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UPDF officer in Equatorial Guinea did not commit suicide - Army

By Bonney Odongo

Added 22nd May 2020 12:39 AM

It said Ojok, who was among the UPDF officers on a peacekeeping mission, was on April 30 found dead in his room.

UPDF officer in Equatorial Guinea did not commit suicide - Army

Patrick Ojok Olipa, a UPDF officer who died in Equatorial Guinea. (Courtesy photo)

It said Ojok, who was among the UPDF officers on a peacekeeping mission, was on April 30 found dead in his room.

Patrick Ojok Olipa, a Uganda People's Defence Forces (UPDF) officer who died in Equatorial Guinea, did not commit suicide, the army has clarified.
 
It said Ojok, who was among the UPDF officers on a peacekeeping mission, was on April 30 found dead in his room.
 
There had been speculation that he had committed suicide by jumping off a storeyed building.
At his ancestral home in Acimi village, Otwal sub-county, Oyam district, there were rumours that he died of COVID-19.
 
"When we first heard about his death, there was a rumour that he succumbed to the coronavirus, but another UPDF officer rang his wife and informed her that he was found dead in his room. The cause of his death was not known," said Selestino Odongo, the brother of the deceased.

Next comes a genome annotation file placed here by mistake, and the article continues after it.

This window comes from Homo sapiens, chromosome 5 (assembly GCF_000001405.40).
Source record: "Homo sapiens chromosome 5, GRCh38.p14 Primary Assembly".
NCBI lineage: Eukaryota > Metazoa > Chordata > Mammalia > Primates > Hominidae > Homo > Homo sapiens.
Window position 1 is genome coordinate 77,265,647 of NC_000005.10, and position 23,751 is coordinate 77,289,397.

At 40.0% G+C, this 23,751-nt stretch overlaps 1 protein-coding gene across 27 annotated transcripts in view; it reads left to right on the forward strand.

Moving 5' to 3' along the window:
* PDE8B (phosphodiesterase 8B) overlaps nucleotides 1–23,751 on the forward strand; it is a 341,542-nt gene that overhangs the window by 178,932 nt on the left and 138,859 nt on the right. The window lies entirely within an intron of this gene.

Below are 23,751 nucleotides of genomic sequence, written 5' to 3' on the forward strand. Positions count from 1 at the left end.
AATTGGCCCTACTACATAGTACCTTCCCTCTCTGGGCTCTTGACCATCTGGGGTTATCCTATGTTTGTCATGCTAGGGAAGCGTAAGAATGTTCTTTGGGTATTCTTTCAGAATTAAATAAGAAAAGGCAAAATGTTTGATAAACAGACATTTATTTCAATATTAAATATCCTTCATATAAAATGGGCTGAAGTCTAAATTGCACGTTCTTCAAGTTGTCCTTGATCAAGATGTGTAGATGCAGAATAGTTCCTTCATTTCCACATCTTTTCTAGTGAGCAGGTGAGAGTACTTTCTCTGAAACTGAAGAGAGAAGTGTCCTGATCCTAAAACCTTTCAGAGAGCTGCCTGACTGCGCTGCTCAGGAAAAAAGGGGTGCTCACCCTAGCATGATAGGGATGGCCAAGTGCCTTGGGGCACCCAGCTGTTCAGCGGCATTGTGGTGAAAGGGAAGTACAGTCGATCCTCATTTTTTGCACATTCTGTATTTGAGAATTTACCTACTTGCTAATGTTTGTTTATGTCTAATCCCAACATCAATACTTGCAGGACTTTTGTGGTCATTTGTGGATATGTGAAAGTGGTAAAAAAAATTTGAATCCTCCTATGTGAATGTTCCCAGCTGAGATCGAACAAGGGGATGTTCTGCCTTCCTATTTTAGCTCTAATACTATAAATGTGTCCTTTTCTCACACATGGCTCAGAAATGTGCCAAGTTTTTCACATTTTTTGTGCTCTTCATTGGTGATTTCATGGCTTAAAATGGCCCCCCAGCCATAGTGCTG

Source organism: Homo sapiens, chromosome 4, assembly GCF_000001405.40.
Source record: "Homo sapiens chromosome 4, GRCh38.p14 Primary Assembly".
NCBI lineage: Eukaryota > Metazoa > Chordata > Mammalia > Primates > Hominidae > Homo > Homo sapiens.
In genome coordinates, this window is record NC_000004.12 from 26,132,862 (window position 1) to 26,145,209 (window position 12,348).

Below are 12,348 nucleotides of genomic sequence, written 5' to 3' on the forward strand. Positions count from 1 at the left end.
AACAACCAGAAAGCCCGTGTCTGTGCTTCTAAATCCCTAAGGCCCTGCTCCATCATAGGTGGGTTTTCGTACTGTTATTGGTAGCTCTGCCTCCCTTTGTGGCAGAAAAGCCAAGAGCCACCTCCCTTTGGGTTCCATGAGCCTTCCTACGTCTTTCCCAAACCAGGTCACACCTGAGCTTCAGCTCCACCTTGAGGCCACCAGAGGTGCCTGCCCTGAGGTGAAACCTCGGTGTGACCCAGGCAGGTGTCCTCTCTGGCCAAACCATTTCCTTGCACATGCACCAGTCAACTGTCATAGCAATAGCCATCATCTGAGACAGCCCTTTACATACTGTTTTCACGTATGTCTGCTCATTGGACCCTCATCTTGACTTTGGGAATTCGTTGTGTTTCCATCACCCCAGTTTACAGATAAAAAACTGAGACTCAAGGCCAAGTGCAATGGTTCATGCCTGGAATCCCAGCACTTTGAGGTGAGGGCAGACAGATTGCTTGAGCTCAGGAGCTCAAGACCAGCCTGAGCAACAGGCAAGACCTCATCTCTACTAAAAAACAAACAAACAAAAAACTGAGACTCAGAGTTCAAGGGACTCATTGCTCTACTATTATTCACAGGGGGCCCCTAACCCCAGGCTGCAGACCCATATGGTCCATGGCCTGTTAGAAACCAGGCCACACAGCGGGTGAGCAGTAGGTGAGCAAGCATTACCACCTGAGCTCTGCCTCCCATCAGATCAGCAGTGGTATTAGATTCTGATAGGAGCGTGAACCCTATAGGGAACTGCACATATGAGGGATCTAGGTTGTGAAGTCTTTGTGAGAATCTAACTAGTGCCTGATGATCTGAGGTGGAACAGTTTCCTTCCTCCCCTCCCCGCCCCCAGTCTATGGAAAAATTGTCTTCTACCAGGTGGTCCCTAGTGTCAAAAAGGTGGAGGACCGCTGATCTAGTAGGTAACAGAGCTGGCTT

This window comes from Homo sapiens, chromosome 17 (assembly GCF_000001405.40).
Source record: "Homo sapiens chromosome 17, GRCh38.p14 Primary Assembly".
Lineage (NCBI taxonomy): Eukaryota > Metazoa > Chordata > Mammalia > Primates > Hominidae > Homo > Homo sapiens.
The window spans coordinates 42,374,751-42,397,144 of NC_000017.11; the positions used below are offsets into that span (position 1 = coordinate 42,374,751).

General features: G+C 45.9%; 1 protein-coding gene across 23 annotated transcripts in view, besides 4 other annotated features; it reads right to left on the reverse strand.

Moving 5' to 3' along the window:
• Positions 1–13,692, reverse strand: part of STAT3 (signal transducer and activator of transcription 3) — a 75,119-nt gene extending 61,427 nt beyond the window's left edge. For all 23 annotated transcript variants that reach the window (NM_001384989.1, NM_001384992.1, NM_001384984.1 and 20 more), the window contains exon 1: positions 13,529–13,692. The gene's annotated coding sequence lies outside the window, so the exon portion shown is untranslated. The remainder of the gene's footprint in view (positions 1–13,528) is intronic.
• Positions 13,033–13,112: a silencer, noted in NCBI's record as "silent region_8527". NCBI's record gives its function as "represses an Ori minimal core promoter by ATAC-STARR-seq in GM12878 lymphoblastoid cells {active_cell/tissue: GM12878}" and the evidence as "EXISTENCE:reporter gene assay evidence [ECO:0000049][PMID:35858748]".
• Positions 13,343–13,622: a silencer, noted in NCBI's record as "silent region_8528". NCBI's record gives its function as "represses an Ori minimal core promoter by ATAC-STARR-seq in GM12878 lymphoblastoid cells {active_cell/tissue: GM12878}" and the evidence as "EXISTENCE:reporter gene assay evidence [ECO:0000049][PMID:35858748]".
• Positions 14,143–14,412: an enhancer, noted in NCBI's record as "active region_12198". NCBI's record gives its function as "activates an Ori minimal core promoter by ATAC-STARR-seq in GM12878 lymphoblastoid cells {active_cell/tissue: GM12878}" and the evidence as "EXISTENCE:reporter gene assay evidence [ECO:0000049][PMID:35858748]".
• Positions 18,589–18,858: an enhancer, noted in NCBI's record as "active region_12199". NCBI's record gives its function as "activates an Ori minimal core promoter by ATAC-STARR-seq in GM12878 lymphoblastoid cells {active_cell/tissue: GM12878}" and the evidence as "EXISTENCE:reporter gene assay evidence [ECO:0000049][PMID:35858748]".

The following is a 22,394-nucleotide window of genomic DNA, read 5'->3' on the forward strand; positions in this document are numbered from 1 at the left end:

Major Peter Ademun, who led the UPDF team that conducted the burial, told mourners that Olipa's body was flown into the country and that a postmortem examination which was conducted at Bombo Military Barracks on Saturday, ruled out suicide.
 
According to the postmortem report that was read before the family members and a handful of mourners, Olipa's neck was broken and there were wounds in his brain.
 
He noted that the UPDF's board of inquiry had embarked on further investigations.
"I am sure the truth will come out," Ademun said.
 
Olipa was not accorded a gun salute because the sound of the gunfire would have attracted crowds and contravened the President's directive on social distancing.
 
Ben Olipa, the father of the deceased, lauded the Government for ensuring that the body was flown into the country and buried at his ancestral home, amid the COVID-19 travel restrictions.
 
Olipa survived by a wife, Monica Olipa and two children.
 

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